Archive for the 'Social Media' Category

Getting CEOs on Board with Social Media: World Business Forum #wbf10

Point: Make social media relevant to CEOs by showing how it can help achieve corporate goals.

Story: Charlene Li, co-author of bestselling Groundswell: Winning in a World Transformed by Social Technologies and Open Leadership, spoke at the World Business Forum in New York City on October 5, 2010. Before the conference, I had the chance to ask Charlene if she had any tips for convincing the C-suite of the value of social media. Her answer: “Traditional ROI is not the way to go yet. Instead, ask the CEO his or her goals for the year.  Then, put social media in the context of that, explaining how social media can help them achieve those goals.”

For example, if one of the CEO’s goals is to increase customer satisfaction, then show the C-suite executives how social media can be used to listen and converse with customers and respond to customer problems. Shoe company Zappos is often mentioned as a paragon of this strategy, but even mainstream companies can use social media successfully. For example, entertainment and communications company Comcast, founded in 1969, uses Twitter (@ComcastCares) to respond to customers tweeting about Comcast problems. In one year, the company handled more than 21,000 customer service requests (official tickets) through social media.  Half of those were solved through Twitter, and that figure does not include the thousands of simple inquiries which Comcast customer service reps have responded to on their own.  Frank Eliason, Director of Digital Care at Comcast, also sees Twitter as a great early warning system.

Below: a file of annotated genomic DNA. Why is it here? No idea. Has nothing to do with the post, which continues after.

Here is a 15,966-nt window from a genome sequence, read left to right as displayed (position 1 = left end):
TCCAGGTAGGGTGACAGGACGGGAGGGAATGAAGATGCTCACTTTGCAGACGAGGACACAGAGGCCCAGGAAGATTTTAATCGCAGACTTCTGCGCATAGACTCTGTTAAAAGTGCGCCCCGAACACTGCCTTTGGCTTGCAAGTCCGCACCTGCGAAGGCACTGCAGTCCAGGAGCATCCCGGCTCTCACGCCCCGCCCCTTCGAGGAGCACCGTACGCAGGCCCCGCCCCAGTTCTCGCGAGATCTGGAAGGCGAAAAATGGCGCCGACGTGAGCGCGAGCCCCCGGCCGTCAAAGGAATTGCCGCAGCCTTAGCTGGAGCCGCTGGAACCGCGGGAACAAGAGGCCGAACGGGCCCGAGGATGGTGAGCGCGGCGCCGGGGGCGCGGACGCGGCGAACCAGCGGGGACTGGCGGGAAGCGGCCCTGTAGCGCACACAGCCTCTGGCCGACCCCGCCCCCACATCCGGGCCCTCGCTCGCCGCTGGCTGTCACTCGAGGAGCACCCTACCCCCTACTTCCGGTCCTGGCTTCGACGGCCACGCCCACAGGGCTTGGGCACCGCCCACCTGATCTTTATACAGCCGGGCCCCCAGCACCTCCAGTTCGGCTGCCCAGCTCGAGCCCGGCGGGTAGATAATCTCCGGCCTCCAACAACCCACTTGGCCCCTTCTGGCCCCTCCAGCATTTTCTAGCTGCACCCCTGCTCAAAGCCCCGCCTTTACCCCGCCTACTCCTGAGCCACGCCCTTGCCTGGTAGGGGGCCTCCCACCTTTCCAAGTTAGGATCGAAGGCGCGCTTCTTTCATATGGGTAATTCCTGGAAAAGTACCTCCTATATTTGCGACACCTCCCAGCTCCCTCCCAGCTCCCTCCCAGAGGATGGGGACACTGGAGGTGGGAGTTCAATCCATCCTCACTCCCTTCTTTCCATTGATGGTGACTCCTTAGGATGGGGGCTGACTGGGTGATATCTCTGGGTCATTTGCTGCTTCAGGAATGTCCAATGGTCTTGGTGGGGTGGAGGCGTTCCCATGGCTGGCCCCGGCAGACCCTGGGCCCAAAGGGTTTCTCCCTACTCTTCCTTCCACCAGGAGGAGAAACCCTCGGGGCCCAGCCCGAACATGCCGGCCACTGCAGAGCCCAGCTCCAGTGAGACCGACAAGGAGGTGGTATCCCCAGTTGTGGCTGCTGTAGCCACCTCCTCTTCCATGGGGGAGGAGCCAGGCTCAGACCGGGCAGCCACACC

Another important point Charlene made was that CEOs are often hungry for hearing what customers are saying about their company, especially because they’re often removed from those direct conversations. Social media monitoring tools give executives an opportunity to listen in. The CMO of Best Buy, for example, put a big plasma screen up on his wall to see all the mentions of Best Buy. “It’s powerful to be so connected to what your customers are saying,” Li said.


  • Ask top executives about their top goals for the company
  • Cast social media strategy and benefits in terms of addressing those strategic goals
  • Show executives how social media can give them the pulse of the customer and a deeper connection to the marketplace.

For Further Information:
Twitter Success Stories, MarketingProfs 2009.
Charlene Li, Open Leadership: How Social Technology Can Transform the Way You Lead

2 Comments »CEO, How-to, Social Media

Crowdsourcing Moves Beyond Open Innovation

Point: Crowdsourcing is maturing beyond its amateur-content and open innovation origins toward core business processes.


In the beginning, companies used crowdsourcing as part of their open innovation efforts to get new ideas from lead users, customers, and the world at large.  But now, entrepreneurial companies such as Trada and CloudCrowd are moving beyond one-off design efforts and contests (e.g., the Netflix Prize) to encompass routine everyday business processes.  As CloudCrowd CEO Alex Edelstein sees it, “similar to the way Henry Ford’s early assembly lines created a new, more efficient way to complete work, we’ve designed an online process that delivers accurate finished work for even complex projects at a significant savings.”  Let’s look at these two examples.